Often times beautiful design goes wrong when people forget about function.
The functional use of spaces is the bottom line. No matter how beautiful a space is, if people can’t use it functionally, it is useless. I learned about this first hand when I moved into a beautifully remodeled house that had never been lived in. I found many problems with functional use that were over-looked. For example, in the newly renovated bathroom there was no toilet paper holder installed; linen closets with no handles or knobs; and a shower without a door or curtain rod. While these things were easy to fix, they showed how the building professionals had forgotten to think about the functional use of the spaces they were creating.
This concept becomes even more important when considering people with health concerns or disabilities who might have functional limitations. A skilled building professional will not only consider the use of the space by an average person, but also by people with a variety of functional impairments. It is not enough that the design problems could be worked around, but that in good design no one should have to work around it. This is the motivation behind movements such as universal design, barrier-free homes, visitable homes, and life-time homes, but also a fundamental principle in creating custom home modifications for people with disabilities. This series simply asks the question of “what could be improved?” It is not meant to criticize, but to encourage people to think about the functional use of the spaces by real people living in a home.
Child’s closet space
Today’s photo is from a model home I visited. It is a standard closet in a child’s room. They put in extra effort to paint the interior of the closet a kid-friendly blue color. The doors are standard bi-fold doors with round pull knobs. There is a single shelf and clothing rod for storage. The look is clean and friendly. So, what could be improved?
When you imagine using this closet space, what do you notice?
When you think of a child using this space, what do you notice?
First, remember this is designed to be a child’s room (as many bedrooms in houses are). How tall is the child? Could he/she reach any of the storage in this closet? How tall is children’s clothing when it is hung? How much children’s clothing do you think will get hung up on a regular basis? Overall, this closet is mostly wasted space. A child will put things on the floor, and a parent will hang a few special outfits up, and the rest of the space won’t get used unless it gets modified. A simple addition would be a lower rod and shelf for storage. A larger upgrade would be to add some shelves or an adjustable closet system to make better use of the space both for the child and the parent.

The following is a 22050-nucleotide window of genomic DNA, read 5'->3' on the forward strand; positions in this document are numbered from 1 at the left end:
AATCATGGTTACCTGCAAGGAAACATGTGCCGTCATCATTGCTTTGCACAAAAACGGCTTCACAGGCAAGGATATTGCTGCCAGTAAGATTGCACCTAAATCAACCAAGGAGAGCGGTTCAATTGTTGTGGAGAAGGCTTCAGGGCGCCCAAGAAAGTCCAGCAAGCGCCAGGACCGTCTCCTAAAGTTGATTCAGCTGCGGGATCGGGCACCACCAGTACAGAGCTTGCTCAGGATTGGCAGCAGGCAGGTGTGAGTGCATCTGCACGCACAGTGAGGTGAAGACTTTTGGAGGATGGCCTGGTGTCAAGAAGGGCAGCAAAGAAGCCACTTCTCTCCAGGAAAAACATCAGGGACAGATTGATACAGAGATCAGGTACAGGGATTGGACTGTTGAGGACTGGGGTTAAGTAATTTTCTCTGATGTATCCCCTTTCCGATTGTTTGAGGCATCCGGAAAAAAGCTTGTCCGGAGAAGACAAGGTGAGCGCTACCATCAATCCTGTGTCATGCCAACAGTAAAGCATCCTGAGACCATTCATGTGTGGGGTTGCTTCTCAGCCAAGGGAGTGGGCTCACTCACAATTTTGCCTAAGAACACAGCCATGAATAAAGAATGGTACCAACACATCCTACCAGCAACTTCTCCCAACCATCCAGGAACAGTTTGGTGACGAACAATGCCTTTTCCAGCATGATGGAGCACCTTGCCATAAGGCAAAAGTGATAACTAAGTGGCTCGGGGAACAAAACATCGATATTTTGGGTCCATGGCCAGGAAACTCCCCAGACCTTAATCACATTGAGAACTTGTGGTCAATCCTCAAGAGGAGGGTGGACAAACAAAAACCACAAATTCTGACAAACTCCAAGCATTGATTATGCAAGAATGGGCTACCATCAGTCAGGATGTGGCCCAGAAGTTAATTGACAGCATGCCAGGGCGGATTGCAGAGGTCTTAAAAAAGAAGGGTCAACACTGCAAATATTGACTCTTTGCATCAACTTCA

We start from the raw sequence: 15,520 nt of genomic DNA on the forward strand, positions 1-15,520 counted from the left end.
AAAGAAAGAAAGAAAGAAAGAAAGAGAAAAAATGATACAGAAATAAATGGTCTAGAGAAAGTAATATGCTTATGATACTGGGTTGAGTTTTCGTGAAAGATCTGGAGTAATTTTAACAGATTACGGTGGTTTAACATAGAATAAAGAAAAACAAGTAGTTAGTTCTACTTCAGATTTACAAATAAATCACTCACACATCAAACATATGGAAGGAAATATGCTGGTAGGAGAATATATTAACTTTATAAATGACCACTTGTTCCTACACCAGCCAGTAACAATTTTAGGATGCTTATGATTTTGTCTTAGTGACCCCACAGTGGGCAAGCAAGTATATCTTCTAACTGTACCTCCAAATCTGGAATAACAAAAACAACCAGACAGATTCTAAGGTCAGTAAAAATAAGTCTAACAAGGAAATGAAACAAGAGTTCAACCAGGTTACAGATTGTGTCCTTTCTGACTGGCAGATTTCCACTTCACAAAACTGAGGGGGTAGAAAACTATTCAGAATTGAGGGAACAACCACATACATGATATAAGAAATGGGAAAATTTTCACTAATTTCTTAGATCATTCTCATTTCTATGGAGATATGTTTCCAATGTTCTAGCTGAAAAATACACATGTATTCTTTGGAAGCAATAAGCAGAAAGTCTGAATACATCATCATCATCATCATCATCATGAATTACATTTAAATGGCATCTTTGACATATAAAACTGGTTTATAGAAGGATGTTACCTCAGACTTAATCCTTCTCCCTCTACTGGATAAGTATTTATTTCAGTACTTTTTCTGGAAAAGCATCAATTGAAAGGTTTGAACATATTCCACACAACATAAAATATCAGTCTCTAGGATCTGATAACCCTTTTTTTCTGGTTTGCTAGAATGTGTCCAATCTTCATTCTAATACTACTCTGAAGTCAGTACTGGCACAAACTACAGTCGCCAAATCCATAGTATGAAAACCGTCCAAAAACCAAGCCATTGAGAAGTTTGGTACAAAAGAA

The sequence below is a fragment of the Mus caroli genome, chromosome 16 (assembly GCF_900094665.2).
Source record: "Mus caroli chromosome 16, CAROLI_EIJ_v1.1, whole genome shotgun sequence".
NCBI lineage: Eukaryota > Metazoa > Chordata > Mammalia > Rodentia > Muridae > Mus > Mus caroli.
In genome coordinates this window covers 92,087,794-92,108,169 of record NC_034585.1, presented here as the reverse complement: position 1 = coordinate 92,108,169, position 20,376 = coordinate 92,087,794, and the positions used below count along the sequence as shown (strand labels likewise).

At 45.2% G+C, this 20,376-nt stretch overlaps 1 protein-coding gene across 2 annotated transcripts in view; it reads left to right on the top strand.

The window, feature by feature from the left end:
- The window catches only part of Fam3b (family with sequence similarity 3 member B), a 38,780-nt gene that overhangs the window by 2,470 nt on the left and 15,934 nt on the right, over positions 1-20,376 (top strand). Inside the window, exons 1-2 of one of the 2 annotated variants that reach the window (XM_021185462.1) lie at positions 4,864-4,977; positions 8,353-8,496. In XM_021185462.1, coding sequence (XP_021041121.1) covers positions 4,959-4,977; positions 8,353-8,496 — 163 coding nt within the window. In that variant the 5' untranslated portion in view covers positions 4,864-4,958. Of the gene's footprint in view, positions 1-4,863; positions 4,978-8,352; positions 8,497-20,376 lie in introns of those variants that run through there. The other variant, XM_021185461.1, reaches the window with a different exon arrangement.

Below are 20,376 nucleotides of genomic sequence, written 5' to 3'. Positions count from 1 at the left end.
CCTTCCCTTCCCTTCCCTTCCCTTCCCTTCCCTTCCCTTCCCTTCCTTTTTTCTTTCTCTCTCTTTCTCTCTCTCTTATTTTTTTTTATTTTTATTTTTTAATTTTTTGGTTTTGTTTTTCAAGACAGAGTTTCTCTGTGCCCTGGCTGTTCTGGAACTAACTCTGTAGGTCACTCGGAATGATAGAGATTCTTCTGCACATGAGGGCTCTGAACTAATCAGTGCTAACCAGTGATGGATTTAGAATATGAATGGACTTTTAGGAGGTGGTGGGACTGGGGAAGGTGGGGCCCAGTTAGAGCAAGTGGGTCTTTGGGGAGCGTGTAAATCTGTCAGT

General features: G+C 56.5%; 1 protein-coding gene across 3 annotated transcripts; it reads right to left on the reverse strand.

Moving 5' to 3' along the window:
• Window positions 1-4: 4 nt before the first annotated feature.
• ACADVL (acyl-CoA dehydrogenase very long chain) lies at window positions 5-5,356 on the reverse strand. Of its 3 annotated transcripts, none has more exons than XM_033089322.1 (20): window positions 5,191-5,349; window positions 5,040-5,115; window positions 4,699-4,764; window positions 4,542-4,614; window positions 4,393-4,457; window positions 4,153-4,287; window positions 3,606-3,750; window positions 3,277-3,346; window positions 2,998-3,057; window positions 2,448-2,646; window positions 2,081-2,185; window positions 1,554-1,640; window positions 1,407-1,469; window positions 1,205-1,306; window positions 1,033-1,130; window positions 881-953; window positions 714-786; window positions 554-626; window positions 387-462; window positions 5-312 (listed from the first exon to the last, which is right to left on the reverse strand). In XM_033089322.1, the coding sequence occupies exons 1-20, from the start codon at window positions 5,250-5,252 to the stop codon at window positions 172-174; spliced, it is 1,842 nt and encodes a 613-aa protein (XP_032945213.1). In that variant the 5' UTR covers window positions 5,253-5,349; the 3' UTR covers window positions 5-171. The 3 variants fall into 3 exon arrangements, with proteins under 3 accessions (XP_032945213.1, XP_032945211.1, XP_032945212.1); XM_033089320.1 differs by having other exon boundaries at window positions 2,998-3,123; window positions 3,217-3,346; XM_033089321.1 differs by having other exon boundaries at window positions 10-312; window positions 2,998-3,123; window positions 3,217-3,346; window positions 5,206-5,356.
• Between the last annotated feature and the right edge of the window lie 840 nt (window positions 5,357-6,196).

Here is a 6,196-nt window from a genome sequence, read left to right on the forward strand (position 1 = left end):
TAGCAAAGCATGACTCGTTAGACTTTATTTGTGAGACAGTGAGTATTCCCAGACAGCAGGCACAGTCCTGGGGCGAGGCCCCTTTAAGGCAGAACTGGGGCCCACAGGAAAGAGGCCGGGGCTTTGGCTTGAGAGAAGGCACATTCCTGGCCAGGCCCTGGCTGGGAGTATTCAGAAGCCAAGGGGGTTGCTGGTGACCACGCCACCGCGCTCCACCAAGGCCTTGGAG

Second, remember how it feels opening and closing bi-fold doors. Most children will struggle to open bi-fold doors (they don’t move in the expected direction compared to most other doors). The small knobs are notoriously hard for anyone to use because they are difficult to grasp and are not positioned for optimal leverage to open and close the doors. The knobs could be easily replaced with hardware that is easier to grasp, such as a larger, spherical knob or a handle instead. Placement should be adjusted to allow better and more intuitive use as well.
Third, look inside the closet and imagine finding a lost toy while it is filled with stuff. While the blue color is kid-friendly, it makes the space darker. In this closet there was no additional lighting, so darkening the space will make it harder to locate objects once the space is in use. Adding lights inside the closet (or outside with light directed in) that is switch-controlled would be ideal. Otherwise, smaller battery-operated lights can help to illuminate closet spaces, and many are motion-activated for additional convenience.
Example closet system with rods and shelves of varying heights. For children, this allows some storage to be within the child’s reach, while other storage is out of reach and for parent use.
Typical messy closet- imagine finding a missing object in here? Lighting is critical to the usability of storage spaces.
Other improvement ideas:
- Closet doors can be difficult for children (and many adults) to use. They take up floor space when opened (which in children’s room is often a big deal!). An alternative is to hang a curtain on a rod (using rings for easy sliding), which is often easier for kids to use and takes up less space overall. Barndoor sliding doors can also offer an alternative that is easier to use.
- Modular design closet systems can be a huge benefit, but they don’t have to be complicated or have lots of pieces. A few rods and shelves that are height adjustable as children grow can be plenty to make the space useful. If installing a closet system is too difficult, using a standing book shelf or cube storage (from places like Ikea or Target) can help to make the space more usable and accessible for all people.
So, what have I missed? What other ideas or suggestions do you have? Leave a comment below to share your thoughts.